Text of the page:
This dating of the work is slightly confused by the inscription painted along the bottom of both the Dubonnet paintings: 'ATELIERS "SIMULTANE" SONIA DELAUNAY'.4 Sonia Delaunay established the Atelier Simultané in Paris in 1924 mainly for the purpose of printing her own 'simultaneous textiles', but also for other commercial ventures and, as far as can be determined, did not use the term before this. It would seem, then, that the painted inscription was placed on the painting in 1924, and this would correspond to the sudden renewed interest in the Dubonnet design at that time.5 On 1 August 1924 Delaunay registered the design for Dubonnet at the Patent Office in Paris, reviving its commercial possibilities under the name of her new enterprise.6
Michael Lloyd & Michael Desmond European and American Paintings and Sculptures 1870-1970 in the Australian National Gallery 1992 p.260.
- Zone, 1913, pen-and-ink and coloured crayons, 32.0 x 50.0 cm (125/8 x 1911/16"), estate of Sonia Delaunay, Paris.
- 'Zone' was first published in Les Soirées de Paris in December 1912, by which time Apollinaire was living in the studio of Robert and Sonia Delaunay. It was subsequently published as the first poem in Apollinaire's anthology Alcools. Poèmes, 1898-1913, published by Mercure de France, April 1913; a corrected proof copy of this anthology (private collection, Paris) bears a dedication from Apollinaire to Robert and Sonia Delaunay dated 1912. Sonia Delaunay made a collage cover for this volume.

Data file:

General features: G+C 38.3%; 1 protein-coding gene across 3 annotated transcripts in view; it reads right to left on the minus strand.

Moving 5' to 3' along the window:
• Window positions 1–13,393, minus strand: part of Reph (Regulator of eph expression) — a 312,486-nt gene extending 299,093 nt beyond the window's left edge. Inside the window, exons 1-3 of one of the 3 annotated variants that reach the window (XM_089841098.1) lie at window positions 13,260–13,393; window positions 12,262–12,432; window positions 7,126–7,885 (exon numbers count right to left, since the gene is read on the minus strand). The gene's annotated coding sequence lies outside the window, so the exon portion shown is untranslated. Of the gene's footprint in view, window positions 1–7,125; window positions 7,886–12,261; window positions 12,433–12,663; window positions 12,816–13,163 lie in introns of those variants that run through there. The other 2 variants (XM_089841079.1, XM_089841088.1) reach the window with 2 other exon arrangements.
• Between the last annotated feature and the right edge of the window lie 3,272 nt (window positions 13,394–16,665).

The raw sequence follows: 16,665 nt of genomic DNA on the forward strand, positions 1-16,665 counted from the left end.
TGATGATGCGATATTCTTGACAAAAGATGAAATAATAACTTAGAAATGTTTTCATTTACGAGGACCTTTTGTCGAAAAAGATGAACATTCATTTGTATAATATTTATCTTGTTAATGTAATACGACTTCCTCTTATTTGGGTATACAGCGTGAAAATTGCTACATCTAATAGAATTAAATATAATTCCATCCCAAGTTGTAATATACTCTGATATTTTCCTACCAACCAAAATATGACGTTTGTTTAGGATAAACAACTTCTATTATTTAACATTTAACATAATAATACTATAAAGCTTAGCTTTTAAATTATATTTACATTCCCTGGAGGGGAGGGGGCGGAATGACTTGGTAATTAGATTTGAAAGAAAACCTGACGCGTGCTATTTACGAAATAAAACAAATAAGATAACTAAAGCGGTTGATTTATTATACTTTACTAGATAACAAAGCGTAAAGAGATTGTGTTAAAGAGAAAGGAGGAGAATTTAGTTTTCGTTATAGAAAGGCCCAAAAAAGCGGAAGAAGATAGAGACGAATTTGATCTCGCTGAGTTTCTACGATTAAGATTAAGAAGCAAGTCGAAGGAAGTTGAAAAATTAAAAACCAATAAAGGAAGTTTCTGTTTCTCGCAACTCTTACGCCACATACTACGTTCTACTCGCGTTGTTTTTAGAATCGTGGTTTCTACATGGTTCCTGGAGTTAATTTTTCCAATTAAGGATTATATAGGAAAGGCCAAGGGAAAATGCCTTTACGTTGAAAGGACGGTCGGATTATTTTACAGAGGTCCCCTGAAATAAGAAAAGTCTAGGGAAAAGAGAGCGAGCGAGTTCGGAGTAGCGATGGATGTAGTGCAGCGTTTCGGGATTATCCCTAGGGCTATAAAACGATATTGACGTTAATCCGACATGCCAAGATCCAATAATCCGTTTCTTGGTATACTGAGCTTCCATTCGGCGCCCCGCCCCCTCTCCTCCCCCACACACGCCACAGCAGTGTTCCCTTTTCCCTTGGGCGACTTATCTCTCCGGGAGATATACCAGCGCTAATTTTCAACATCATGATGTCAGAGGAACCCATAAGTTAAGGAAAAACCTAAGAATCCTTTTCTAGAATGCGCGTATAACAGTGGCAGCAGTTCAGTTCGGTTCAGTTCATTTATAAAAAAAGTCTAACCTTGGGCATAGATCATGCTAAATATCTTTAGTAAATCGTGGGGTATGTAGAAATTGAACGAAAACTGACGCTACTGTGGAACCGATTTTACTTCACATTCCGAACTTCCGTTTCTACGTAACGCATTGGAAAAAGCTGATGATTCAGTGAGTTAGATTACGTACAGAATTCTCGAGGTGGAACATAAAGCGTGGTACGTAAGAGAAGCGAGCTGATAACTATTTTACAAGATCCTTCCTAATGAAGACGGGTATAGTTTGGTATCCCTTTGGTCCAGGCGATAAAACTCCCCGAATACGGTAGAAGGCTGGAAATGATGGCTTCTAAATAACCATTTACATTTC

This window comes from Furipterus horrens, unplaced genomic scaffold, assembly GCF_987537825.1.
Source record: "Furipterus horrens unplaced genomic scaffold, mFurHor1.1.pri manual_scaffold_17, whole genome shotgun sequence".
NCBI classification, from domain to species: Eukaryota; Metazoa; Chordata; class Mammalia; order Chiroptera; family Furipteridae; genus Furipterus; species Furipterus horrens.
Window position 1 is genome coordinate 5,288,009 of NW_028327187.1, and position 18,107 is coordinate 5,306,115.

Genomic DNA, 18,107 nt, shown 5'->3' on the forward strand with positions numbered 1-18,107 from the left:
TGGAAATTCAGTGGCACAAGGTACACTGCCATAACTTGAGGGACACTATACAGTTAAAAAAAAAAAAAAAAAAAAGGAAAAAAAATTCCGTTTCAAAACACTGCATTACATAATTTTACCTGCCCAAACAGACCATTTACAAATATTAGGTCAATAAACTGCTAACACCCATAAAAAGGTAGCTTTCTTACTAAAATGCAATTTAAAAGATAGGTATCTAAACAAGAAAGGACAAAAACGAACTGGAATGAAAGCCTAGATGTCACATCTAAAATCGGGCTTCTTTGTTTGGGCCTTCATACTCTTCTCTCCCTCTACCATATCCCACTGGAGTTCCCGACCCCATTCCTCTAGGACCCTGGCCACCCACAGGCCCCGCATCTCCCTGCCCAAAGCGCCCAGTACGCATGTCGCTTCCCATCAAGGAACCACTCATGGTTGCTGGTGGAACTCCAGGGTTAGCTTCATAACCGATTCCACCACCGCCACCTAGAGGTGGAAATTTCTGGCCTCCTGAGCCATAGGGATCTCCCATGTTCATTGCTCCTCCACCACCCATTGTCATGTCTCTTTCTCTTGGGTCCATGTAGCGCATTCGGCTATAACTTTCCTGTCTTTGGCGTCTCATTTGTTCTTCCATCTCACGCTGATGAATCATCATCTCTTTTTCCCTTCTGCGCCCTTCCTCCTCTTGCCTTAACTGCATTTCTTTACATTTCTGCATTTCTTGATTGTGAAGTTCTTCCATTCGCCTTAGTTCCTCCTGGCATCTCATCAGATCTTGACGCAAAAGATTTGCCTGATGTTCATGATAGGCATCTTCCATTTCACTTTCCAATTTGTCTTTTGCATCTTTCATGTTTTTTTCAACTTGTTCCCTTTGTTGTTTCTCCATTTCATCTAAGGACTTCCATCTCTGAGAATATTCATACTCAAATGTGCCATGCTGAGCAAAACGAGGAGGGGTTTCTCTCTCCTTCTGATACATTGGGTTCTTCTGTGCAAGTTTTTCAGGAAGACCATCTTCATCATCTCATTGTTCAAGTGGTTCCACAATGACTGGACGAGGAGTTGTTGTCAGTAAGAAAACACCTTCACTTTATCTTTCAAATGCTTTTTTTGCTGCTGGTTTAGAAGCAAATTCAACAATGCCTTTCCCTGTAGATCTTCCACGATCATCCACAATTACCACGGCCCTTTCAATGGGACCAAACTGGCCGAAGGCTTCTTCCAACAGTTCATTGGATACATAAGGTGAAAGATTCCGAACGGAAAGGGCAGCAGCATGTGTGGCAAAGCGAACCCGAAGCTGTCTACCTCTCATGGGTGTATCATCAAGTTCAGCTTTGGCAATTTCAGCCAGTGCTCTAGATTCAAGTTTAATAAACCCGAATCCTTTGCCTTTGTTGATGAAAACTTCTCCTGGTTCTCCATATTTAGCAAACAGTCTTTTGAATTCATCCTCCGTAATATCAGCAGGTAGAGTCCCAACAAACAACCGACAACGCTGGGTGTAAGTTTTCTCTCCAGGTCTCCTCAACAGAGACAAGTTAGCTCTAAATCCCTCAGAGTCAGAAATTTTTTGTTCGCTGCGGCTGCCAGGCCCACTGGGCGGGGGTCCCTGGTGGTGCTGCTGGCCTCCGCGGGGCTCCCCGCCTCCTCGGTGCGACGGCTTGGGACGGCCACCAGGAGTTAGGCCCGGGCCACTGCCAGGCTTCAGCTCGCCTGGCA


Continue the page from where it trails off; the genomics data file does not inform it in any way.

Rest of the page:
- Sonia Delaunay, interview with Arthur Cohen, 22 July 1970, reprinted in Arthur A. Cohen, The New Art of Color: The Writings of Robert and Sonia Delaunay, New York: Viking Press, 1978, pp.215-25, cf. p.220.
- Transcribed as it appears on the Gallery's painting. In the case of the Cohen painting it is slightly different: 'atelier simultane sonia delaunay'.
Delaunay may have used a similar strategy in updating earlier designs for her new enterprise with regard to a letterhead, which she printed in pochoir in 1913. The Bibliothèque Nationale, Paris, holds one of these letterheads inscribed in crayon 'Ateliers "simultanes"' and with the names of the cities New York, Petrograd, Tokyo, London, Berlin. It is the name Petrograd which indicates that these crayon inscriptions were not contemporary with the printing of the pochoir letterhead in 1913. St Petersburg was renamed Petrograd in August 1914 (and renamed Leningrad in January 1924). For inscribed letterhead see Sonia and Robert Delaunay, Paris: Bibliothèque Nationale, 1977 (exhibition catalogue), cat. nos 329, 330.
It is interesting to note that in 123-24 Robert Delaunay also made some designs for a Dubonnet poster; see Sonia and Robert Delaunay, op. cit. cat. nos 411-12.
- On the registration of the patent see Robert et Sonia Dulaunay, Paris: Musèe National d'Art Moderne 1967 (exhibition cataloge) cat. No. 86
Text © National Gallery of Australia, Canberra 2010